Lance came bouncing down the road an hour into our rest, sitting on the seat of his sled, legs stretched out on either side of the sled. He wore his shades against the bright sun and had a big grin on his face. He looked like a biker riding a chopper when he stopped next to us for a quick chat. I guess he was practising his grin for the finish line, which he would cross over a week later as the 2005 Yukon Quest Champion. When he rode off his sled bounced over a bump and almost catapulted him from his seat straight into orbit. It was quite comical. Hugh came by within a few minutes and his dogs dove right into the food bowls of my team. I pulled them back on the trail and they dove right back into my dogs food. I jerked them over with a few harsh words, and Hugh managed to get them by. This dialogue followed: Hugh: "Did you see my leader, really good, just bought him from Lance a few weeks ago." Gerry: "Doesn't look like a leader to me." Hugh: "Jerk!" And he was off. Not that I took it too seriously, I've known Hugh for a long time, and a few spiced up words reminded me that we were racing against each other and not on a camping trip. Dave came by, and his leaders did not run by my team either. It seemed that William and I had a bit of an edge compared to those two, at least discipline-wise.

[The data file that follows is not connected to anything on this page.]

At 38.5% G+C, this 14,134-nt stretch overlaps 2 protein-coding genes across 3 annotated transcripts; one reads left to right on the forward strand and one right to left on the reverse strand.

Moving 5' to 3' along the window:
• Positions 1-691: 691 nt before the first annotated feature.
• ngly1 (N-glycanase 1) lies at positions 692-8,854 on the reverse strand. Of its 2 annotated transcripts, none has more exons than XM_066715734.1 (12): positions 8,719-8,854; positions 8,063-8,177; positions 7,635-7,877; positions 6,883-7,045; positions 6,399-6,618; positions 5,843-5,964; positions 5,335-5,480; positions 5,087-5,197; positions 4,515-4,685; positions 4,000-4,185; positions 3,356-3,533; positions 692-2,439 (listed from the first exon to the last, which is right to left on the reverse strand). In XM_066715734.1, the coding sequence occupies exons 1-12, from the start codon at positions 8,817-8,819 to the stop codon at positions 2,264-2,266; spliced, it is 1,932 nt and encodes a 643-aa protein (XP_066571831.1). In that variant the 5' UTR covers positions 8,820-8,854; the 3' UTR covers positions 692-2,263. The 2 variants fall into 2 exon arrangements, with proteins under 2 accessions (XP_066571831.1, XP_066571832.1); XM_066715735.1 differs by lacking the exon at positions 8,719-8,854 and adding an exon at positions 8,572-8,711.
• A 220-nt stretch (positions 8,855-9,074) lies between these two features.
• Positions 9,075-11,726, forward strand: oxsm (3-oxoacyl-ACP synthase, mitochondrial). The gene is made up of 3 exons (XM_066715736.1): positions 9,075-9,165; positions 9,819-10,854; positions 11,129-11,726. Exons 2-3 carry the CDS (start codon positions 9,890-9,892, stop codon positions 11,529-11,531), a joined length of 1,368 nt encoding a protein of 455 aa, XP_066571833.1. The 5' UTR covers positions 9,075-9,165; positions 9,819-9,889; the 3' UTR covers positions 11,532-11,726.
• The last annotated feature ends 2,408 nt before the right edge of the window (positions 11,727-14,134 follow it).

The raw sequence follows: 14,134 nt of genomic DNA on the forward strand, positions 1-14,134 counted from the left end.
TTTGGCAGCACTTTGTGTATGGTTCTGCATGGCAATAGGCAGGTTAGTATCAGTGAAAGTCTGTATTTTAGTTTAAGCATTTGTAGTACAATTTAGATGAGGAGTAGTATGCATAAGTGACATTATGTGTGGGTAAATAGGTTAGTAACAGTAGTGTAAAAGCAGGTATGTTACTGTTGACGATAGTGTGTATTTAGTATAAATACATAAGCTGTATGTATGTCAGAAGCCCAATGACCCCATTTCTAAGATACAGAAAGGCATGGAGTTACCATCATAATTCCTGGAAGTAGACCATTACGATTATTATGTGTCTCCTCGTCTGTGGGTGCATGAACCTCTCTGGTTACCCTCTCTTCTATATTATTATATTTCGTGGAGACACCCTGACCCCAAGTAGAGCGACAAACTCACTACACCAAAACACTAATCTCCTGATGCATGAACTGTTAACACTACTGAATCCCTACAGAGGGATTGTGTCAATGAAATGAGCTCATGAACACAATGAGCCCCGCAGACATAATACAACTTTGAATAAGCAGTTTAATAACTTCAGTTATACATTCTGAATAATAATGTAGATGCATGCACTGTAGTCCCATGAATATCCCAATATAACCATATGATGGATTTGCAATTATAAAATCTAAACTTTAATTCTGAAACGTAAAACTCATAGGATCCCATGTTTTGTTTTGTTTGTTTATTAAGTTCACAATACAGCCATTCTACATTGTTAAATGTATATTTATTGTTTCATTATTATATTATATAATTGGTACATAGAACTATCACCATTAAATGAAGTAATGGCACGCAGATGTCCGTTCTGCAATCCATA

Lunch-break on the Scroggie Creek Road
We pulled the hook at 4 PM, it was still sunny and quite warm. A little later we came by Jon's camp spot, he must have been an hour ahead but basically running the same schedule. Maybe he was a bit slower and cutting rest. Just before 7 I came upon a sharp 90 degree turn, we ran by the sleeping teams of the "other three", and dropped down steep onto the Stewart River. This was Scroggie Creek dog drop, visible only to the experienced eye, but not to the eyes of Jon Little. I met him camped a good hour up the trail, and he looked a bit lost when I stopped next to him. Had we gone by Scroggie, he asked. Yes we had, and he had a dog he needed to either drop or load, so he contemplated to go back and drop the dog. There were some good climbs coming up, the famous switch-backs in the Black Hills and King Solomons Dome, the highest point on the trail. He was between a rock and a hard place. I suggested to keep going, maybe he could massage the dog back into shape so that it could pull up the hill. I never found out how Jon got his dog across the hills, but he decided against going back. Turning back a team is rarely a smart move, I think. I took off, recapturing the lead during our week-long leap-frog exercise.